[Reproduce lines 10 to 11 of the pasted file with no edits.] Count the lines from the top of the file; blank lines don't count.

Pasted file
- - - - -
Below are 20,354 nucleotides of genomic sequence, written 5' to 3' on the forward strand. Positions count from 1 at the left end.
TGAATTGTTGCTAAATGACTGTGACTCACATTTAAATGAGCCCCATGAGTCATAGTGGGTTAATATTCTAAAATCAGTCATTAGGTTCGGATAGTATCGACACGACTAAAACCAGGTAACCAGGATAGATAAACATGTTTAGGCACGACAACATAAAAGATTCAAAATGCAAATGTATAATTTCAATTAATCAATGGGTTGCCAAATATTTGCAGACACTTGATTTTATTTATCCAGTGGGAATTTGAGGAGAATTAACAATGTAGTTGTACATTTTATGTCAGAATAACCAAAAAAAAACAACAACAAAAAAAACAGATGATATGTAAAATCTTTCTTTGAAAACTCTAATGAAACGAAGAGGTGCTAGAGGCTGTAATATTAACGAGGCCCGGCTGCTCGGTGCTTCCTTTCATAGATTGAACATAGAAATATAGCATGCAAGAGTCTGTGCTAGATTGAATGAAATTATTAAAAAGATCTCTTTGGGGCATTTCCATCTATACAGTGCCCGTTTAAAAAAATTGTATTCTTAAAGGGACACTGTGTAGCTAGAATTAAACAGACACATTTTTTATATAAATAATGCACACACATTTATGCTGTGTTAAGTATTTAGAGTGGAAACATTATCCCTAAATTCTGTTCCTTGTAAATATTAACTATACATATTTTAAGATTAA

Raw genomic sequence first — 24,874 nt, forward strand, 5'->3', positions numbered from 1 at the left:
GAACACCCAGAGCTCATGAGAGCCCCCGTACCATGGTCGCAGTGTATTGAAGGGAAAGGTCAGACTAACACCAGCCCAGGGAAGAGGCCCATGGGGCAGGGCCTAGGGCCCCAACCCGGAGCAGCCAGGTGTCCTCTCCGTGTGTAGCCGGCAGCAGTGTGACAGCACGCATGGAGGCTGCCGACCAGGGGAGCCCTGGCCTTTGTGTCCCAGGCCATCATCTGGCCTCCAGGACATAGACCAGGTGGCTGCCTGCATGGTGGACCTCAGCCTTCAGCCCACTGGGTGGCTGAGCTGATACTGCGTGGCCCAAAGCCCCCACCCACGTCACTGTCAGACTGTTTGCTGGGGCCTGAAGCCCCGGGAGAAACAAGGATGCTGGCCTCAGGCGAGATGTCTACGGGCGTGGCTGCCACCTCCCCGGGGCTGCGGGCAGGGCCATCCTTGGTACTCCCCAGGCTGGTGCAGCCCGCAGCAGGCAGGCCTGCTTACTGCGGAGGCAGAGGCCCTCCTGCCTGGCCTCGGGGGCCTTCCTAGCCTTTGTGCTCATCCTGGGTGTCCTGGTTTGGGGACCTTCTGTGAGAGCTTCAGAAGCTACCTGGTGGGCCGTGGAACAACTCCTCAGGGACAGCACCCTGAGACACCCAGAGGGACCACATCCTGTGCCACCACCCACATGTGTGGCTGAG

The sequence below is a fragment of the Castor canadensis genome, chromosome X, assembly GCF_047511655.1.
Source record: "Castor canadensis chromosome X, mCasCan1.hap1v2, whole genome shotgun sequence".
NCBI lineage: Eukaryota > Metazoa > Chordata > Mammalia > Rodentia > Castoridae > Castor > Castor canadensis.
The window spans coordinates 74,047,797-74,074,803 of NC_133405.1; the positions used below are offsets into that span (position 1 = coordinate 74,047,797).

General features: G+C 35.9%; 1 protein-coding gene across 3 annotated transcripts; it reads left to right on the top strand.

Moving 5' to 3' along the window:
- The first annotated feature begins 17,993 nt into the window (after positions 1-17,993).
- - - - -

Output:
Moving 5' to 3' along the window:
- The first annotated feature begins 17,993 nt into the window (after positions 1-17,993).